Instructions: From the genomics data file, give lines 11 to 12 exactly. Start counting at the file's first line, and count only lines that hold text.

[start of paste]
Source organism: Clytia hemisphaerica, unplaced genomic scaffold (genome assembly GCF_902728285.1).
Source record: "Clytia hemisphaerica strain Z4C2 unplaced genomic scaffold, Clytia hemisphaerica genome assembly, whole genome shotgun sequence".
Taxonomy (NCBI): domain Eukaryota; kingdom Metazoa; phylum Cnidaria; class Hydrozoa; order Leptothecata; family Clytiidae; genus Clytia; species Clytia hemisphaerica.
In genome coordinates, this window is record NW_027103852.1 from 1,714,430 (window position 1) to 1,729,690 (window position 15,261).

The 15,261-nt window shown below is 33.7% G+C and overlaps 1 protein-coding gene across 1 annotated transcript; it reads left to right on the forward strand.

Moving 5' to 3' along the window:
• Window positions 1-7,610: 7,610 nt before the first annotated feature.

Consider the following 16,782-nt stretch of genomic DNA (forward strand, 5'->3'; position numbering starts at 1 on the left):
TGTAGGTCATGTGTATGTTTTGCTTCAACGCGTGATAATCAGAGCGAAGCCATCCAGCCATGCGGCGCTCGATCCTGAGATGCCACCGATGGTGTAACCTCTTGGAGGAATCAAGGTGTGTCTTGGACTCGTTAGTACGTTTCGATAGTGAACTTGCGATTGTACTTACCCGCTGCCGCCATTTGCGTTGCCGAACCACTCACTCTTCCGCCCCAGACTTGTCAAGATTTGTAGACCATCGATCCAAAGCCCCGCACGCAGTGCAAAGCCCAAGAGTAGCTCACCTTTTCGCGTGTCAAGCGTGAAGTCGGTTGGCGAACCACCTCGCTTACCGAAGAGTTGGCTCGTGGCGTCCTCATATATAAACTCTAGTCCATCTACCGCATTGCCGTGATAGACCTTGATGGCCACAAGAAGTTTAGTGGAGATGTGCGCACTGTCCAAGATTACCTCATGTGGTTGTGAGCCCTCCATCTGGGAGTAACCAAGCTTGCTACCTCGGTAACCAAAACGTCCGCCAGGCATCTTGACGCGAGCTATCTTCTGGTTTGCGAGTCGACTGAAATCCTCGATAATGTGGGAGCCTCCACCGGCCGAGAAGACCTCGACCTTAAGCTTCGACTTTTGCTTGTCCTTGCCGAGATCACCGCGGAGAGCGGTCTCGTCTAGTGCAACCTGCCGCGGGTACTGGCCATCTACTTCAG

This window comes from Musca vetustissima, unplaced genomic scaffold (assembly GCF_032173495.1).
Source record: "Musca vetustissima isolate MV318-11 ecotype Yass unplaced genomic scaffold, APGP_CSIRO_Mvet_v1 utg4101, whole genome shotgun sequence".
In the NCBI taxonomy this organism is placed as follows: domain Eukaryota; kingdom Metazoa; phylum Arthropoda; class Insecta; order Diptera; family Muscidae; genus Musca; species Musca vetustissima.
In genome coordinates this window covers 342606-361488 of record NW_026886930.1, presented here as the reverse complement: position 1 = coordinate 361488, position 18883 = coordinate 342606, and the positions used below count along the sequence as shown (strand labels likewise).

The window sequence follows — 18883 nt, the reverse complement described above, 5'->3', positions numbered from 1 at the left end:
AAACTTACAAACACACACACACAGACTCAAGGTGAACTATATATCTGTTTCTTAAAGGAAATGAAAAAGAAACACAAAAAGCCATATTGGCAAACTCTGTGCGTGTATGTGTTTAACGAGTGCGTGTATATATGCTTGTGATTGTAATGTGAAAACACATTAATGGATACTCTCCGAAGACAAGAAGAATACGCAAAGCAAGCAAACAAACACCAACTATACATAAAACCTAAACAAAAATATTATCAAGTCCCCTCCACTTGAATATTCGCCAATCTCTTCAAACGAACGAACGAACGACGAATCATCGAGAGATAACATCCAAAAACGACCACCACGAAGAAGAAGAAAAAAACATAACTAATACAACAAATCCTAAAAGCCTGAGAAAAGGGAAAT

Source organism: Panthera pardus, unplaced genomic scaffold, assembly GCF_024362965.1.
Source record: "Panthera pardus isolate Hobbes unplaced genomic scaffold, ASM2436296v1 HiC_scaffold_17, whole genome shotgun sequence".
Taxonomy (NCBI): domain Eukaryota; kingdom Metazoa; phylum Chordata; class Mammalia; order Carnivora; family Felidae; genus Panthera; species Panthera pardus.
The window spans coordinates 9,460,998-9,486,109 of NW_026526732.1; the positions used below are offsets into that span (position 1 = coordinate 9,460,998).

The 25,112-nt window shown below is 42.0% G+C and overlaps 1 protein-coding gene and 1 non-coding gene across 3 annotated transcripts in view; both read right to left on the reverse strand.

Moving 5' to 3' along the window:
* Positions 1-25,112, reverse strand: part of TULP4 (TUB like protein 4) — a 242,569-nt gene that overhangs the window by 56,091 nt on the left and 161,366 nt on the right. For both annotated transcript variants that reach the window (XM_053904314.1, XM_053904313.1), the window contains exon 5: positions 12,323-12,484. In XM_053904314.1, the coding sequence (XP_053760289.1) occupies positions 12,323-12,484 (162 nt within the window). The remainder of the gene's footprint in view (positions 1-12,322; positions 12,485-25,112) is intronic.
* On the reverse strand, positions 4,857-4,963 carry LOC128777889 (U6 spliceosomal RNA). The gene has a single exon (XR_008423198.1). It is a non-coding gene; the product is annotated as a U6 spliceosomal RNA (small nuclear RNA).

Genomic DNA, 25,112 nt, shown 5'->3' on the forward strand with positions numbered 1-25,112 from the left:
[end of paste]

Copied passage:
Source record: "Musca vetustissima isolate MV318-11 ecotype Yass unplaced genomic scaffold, APGP_CSIRO_Mvet_v1 utg4101, whole genome shotgun sequence".
In the NCBI taxonomy this organism is placed as follows: domain Eukaryota; kingdom Metazoa; phylum Arthropoda; class Insecta; order Diptera; family Muscidae; genus Musca; species Musca vetustissima.